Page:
It is also apparent that the basic philosophy and orientation of the Indian family planning program-- as reflected in the pervasive system of family planning targets for workers as basic performance indicators, the emphasis of quantity over quality, and the corresponding low priority attached to the needs of individual clients— must also be accorded a central explanatory role in the substandard levels of care within the program. A final key but often overlooked barrier to improved quality of care relates to client expectations and empowerment. It is striking that significant numbers of clients express satisfaction with existing family planning services, despite what could frequently be regarded as substandard levels of care by Western standards. The absence of client demand and expectations for at least some minimum standard of service—over and above simply receipt of the service sought—represents a crucial missing impetus for reform and greater concern within the public sector for higher quality, client-centered services.

The findings from the studies considered strongly suggest that an absence of concern for client needs and overall quality of care has played an important explanatory role in the disappointing performance of the Indian family planning program to date. The potential ‘costs’ of poor quality services can also be readily discerned from many of the studies considered— as reflected in a poor image and general distrust of the public sector system, a marked preference for the private sector among clients, and weak commitment and low esprit de Corp among government family planning staff. Although empirical evidence on the impact of quality of care remains extremely slender within India (Prabhavathi and Sheshadri, 1988-89; Mari Bhat and Halli, 1998; Patel et al. 1999) and elsewhere, it is very likely that poor quality of care has contributed to high levels of foregone, delayed, or discontinued use of contraception and consequent unwanted pregnancy, among many current or potential clients.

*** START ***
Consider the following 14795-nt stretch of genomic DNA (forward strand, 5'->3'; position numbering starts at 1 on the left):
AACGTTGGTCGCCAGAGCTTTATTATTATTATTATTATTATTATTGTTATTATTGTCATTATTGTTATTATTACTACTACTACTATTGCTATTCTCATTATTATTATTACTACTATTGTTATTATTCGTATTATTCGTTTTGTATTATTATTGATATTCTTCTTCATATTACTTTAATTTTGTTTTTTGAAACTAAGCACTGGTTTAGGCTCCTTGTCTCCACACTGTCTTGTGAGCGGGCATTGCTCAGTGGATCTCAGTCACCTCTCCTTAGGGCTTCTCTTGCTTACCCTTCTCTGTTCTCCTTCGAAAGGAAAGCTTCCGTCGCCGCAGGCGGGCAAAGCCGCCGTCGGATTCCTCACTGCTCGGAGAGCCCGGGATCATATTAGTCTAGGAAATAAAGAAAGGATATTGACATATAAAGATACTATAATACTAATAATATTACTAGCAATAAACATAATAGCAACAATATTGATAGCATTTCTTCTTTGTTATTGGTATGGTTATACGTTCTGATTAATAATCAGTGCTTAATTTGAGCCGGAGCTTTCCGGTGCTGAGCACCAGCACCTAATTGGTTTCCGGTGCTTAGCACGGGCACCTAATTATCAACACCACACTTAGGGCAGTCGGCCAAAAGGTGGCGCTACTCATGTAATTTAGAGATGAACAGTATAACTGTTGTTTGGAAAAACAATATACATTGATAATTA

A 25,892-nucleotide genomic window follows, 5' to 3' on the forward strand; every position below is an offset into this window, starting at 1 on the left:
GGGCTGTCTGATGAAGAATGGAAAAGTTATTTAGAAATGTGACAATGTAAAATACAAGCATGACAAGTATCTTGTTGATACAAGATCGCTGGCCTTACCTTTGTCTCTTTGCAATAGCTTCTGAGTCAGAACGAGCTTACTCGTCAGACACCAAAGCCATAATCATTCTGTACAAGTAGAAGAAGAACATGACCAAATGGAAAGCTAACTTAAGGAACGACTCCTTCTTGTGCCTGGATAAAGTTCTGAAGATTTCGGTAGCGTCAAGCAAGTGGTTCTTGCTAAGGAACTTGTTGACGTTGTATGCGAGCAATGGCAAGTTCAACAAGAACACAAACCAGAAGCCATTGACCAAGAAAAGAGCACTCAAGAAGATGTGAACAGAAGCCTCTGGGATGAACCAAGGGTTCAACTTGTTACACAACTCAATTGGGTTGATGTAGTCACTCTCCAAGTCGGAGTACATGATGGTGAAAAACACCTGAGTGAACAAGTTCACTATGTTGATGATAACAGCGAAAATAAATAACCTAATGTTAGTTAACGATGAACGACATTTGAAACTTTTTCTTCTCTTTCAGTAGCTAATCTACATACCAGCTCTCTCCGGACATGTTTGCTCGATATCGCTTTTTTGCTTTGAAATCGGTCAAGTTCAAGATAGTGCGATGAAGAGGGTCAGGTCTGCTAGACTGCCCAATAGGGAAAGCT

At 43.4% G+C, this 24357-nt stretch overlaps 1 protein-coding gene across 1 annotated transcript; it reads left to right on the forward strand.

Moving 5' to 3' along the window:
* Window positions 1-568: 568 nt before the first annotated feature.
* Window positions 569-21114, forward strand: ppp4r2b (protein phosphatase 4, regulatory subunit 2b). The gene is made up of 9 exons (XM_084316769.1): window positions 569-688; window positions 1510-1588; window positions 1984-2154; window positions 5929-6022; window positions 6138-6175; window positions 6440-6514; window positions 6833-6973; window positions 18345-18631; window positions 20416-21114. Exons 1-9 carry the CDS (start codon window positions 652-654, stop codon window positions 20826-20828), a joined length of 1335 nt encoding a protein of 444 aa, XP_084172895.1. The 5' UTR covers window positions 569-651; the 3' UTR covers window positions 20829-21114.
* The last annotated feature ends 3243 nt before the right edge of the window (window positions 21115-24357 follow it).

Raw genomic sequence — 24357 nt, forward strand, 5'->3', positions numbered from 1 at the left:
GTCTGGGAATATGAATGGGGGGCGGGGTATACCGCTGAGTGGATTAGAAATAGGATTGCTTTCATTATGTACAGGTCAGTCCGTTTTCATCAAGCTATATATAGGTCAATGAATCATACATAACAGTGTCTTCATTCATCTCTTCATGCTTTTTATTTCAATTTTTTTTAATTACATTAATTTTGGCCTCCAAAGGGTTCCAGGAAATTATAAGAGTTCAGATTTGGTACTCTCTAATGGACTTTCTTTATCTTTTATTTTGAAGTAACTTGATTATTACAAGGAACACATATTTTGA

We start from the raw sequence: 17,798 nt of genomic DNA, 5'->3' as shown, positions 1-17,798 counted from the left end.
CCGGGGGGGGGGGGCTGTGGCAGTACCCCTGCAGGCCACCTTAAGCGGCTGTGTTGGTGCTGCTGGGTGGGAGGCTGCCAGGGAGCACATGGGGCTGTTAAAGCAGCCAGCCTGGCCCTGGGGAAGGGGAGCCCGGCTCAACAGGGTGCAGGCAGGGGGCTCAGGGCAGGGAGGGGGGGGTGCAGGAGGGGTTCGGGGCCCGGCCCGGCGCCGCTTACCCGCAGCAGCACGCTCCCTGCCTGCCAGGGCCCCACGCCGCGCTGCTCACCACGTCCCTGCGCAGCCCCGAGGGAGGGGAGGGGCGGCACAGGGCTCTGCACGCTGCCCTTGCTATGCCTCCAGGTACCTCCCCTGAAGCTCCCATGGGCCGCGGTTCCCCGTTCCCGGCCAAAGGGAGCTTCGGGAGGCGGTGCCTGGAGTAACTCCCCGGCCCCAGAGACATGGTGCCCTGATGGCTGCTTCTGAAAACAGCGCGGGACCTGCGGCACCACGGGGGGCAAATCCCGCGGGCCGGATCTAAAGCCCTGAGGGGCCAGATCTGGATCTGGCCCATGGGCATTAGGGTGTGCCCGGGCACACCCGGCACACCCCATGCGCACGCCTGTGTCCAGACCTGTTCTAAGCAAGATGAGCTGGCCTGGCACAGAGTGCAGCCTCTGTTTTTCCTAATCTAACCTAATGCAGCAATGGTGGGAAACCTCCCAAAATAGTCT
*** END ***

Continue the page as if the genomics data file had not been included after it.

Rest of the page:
Considerable international attention has focused upon recent efforts by the Government of Indian to improve the quality and range of services provided through the Family Welfare Program. Following the 1994 International Conference on Population and Development, the Indian Government has made a serious effort to reorient existing family planning services toward a greater concern for quality of care and clients’ broader reproductive health needs. Prominent steps include a 1996 policy decision to withdraw the nationwide system of contraceptive method targets, which have largely defined the family planning program for the last three decades, and the launching in 1997 of the new Reproductive and Child Health Program, replacing the much narrower programs on maternal and child health and family planning. These policies aimed at fundamentally reorienting the family planning program toward a client-centered approach represent positive and long overdue changes, and are likely to have a positive impact in those areas of India where the program is fully operational. At the same time, it is important to recognize that by themselves, these policy changes fail to redress systemic and complex problems of implementation which continue to plague much of the Indian program. As our review has highlighted, many of these problems defy simple or ready intervention. As such, reorienting Indian family planning services toward a higher quality, more client-centered approach represents a formidable task. Progress toward this end is likely to prove painstakingly slow, and will require an extended timeframe measured more in decades than in years.